Long-term ACE Inhibition Doubles Lifespan of Hypertensive Rats
Background We compared the outcome of lifelong treatment with the ACE inhibitor ramipril in young prehypertensive stroke-prone spontaneously hypertensive rats (SHR-SP) and age-matched normotensive Wistar-Kyoto (WKY) rats. Ramipril was given in an antihypertensive and subantihypertensive dose. In addition to the primary end point, lifespan, surrogate parameters such as cardiac left ventricular hypertrophy, cardiac function and metabolism, and endothelial function were studied.
Methods and Results One-month-old SHR-SP and WKY rats, 135 of each, were randomized into 3 groups. Each group was treated via drinking water with an antihypertensive high dose of ramipril (HRA, 1 mg · kg−1 · d−1), a nonantihypertensive low dose of ramipril (LRA, 10 μg · kg−1 · d−1), or placebo. Body weight and blood pressure were determined every 3 months. Molecular, biochemical, and functional data were assessed in SHR-SP and WKY rats after 15 and 30 months, respectively. These were the times when ≈80% of the corresponding placebo group had died. Early-onset long-term ACE inhibition with HRA doubled lifespan to 30 months in SHR-SP, which was identical to the lifespan of placebo-treated normotensive WKY rats. LRA treatment prolonged lifespan from 15 to 18 months. In SHR-SP, left ventricular hypertrophy was completely prevented by HRA but not by LRA treatment. Cardiac function and metabolism as well as endothelial function were significantly improved by both doses of ramipril. Carotid expression of endothelial NO synthase was moderately enhanced, whereas cardiac ACE expression and activity were decreased to values of placebo-treated WKY rats.
Conclusions Lifelong ACE inhibition doubles lifespan in SHR-SP, matching that of normotensive WKY rats. This effect correlated with preservation of endothelial function, cardiac function/size, and metabolism. Thus, these data predict a beneficial outcome on survival in high-risk patients with hypertension and associated cardiovascular diseases by ACE inhibition.
Malignant long-lasting hypertension causes structural and functional modifications in the cardiovascular system associated with an increase in mortality and morbidity.1 The SHR-SP is an experimental model of malignant hypertension in which the animals develop severe cerebral and cardiac dysfunction/damage and die of stroke.2 3 Such complications were also found in high-risk patients with long-lasting hypertension.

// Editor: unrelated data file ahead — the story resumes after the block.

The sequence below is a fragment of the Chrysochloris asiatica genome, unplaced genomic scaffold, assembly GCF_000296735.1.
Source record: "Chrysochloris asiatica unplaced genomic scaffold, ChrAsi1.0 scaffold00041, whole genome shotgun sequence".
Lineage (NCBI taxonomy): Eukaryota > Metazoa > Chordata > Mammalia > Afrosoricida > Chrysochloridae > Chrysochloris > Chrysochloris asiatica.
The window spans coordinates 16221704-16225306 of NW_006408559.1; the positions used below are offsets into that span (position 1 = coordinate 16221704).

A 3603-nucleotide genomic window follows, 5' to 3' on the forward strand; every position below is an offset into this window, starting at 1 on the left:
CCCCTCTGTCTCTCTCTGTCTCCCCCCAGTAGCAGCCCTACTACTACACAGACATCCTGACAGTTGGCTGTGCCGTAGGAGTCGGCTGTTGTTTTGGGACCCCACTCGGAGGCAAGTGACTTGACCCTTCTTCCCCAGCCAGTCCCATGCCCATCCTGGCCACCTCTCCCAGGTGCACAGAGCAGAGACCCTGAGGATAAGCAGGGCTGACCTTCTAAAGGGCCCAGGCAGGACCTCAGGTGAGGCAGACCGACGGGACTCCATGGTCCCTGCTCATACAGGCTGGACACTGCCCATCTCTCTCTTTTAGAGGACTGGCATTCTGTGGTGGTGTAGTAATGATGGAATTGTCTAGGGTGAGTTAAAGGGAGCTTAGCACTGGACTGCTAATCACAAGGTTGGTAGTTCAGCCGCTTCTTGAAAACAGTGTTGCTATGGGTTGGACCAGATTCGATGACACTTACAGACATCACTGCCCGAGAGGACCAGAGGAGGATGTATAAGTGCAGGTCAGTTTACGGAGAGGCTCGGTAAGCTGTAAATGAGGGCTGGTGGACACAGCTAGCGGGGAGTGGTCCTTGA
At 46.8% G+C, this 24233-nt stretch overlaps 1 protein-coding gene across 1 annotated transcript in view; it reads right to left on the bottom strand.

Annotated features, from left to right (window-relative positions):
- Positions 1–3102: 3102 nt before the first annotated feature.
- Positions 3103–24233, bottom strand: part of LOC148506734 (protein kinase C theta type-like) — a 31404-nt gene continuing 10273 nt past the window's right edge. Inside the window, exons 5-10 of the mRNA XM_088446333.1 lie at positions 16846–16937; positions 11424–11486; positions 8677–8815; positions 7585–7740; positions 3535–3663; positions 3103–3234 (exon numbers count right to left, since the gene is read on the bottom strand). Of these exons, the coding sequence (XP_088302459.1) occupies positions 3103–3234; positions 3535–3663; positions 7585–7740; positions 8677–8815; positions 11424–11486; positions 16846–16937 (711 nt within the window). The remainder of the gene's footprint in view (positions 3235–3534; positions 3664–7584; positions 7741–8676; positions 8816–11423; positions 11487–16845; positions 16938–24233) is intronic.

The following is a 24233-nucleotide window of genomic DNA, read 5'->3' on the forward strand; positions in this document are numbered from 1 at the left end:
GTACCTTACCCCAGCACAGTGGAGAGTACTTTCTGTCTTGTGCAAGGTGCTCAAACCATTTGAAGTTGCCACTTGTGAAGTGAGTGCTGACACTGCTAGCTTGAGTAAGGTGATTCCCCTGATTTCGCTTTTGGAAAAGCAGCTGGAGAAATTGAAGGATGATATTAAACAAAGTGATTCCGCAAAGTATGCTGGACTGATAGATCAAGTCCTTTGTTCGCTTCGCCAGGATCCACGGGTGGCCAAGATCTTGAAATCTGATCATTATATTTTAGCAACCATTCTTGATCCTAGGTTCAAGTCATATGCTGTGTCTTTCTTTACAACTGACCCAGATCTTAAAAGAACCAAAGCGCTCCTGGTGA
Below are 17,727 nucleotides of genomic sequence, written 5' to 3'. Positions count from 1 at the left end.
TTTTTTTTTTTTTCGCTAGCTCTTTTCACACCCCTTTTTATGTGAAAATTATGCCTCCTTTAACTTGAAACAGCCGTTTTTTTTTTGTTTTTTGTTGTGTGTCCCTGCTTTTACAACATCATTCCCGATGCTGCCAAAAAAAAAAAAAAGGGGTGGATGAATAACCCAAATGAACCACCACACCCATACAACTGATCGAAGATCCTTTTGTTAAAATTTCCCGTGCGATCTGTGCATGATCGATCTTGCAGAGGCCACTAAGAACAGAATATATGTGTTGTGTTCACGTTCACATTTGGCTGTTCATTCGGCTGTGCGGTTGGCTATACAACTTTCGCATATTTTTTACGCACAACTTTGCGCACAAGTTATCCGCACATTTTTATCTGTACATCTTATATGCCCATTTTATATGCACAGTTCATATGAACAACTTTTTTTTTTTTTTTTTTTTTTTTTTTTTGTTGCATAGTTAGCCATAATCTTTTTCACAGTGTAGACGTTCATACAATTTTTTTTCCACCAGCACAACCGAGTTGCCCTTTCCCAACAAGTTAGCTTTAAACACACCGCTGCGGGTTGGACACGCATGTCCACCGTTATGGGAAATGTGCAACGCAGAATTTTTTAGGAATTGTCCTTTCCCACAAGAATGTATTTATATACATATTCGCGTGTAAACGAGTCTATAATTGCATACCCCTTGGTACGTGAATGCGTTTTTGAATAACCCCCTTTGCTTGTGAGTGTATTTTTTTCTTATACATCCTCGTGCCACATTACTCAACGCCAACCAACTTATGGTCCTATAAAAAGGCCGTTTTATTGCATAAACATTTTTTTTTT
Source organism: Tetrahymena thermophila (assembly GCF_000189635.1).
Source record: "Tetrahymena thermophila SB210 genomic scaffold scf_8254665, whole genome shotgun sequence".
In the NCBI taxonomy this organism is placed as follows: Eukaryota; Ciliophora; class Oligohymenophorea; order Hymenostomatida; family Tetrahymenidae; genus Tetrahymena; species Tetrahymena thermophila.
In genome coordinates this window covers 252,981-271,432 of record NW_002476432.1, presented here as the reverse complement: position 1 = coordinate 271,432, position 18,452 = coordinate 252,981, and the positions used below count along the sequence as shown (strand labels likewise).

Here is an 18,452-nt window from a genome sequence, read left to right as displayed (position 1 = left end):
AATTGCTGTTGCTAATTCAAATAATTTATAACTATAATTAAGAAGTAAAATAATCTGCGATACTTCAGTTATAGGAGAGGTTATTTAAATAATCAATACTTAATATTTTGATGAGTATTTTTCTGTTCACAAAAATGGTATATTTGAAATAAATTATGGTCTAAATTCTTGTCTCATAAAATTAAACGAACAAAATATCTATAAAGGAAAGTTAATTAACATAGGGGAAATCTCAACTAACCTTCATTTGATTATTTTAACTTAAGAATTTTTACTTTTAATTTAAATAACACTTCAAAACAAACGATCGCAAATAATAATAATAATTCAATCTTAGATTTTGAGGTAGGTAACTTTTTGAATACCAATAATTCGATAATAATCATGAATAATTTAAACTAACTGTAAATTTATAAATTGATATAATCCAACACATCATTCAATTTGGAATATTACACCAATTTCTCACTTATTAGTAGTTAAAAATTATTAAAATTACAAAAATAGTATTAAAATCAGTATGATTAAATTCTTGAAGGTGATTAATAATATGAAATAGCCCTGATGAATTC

Several clinical studies with long-term inhibition of ACE exhibited (1) increases in life expectancy of patients with advanced heart failure,4 (2) delays in the progression to heart failure in patients with asymptomatic left ventricular dysfunction,5 and (3) mitigations in left ventricular dilatation and dysfunction in patients surviving myocardial infarction.6
However, no data exist at present concerning prevention of morbidity and mortality with preventive long-term ACE inhibition in high-risk patients with severe cardiovascular diseases and stroke. Therefore, a large clinical study7 was started in 1995 in patients with at least 4 years of ramipril treatment.
Some data in genetically hypertensive rats point to a prolongation of survival through ACE inhibition. In young (6-week-old) SHR, antihypertensive treatment with the ACE inhibitor perindopril for 4 weeks attenuated the development of hypertension throughout their life, and the lifespan of these animals appeared to be extended.8 Adult (15-week-old) SHR treated with perindopril in an antihypertensive dose for 12 weeks showed a significant increase in lifespan.9 Moreover, in salt-loaded SHR-SP, which are at even greater risk for stroke, mortality was suppressed after treatment from the 5th to the 20th week of age by an antihypertensive as well as a nonantihypertensive dose of the ACE inhibitor trandolapril.2 However, none of these studies revealed the potential maximal lifespan extension of hypertensive rats because of the relatively short-term treatment.
Therefore, we investigated the effect of early-onset (1 month after birth) lifelong ACE inhibitor treatment with ramipril in an antihypertensive as well as a nonantihypertensive dose on maximal lifespan extension in SHR-SP and normotensive WKY rats. Factors that may be involved in lifespan extension, such as cardiac function/size and metabolism, endothelial function, expression of ecNOS, and ACE expression and activity, were also studied.
Male SHR-SP and WKY rats were purchased from Møllegrad Denmark at the age of 1 month with equal body weights and systolic blood pressures. They were housed 3 per cage under standardized conditions of temperature, humidity, and light. The rats had free access to standard diet (Altromin Maintenance Diet 1320; sodium content, 0.2%) and drinking water ad libitum. All experiments were performed in accordance with the German animal protection law.
One hundred thirty-five animals of each strain were randomly allotted to three groups such that each group had 45 animals from each strain. All groups were treated via drinking water with placebo, HRA (1 mg · kg−1 · d−1), or LRA (10 μg · kg−1 · d−1), commencing immediately after randomization and adjusted to the actual consumption. Body weights and systolic blood pressures, by tail plethysmography, were determined every 3 months; deaths were recorded as they occurred.
Interim analyses were scheduled when ≈80% of the corresponding placebo-treated animals had died, which was after 15 months in SHR-SP and 30 months in WKY rats. Ten animals of each strain were randomly selected and anesthetized (hexobarbitone 80 mg/kg IP) for direct recording of mean arterial blood pressure in the left carotid artery. Thereafter, blood samples, thoracic aortas, carotid arteries, and hearts were removed for molecular, biochemical, and/or functional analyses. Renin activity (Renin-MAIA, Serono Diagnostika GmbH) and concentrations of aldosterone (RIA-Kit, Coat-A-Count, Aldosterone, Diagnostic Products Corp) and Ang II (RIA-Kit, Nichols Institute Diagnostika GmbH) were determined in plasma. Quantification of the latter was performed after separation through high-performance liquid chromatography. ACE activities in plasma, thoracic aorta, and right cardiac ventricle were radioenzymatically measured with [3H]Gly-Gly as substrate (Hycor ACE activity test).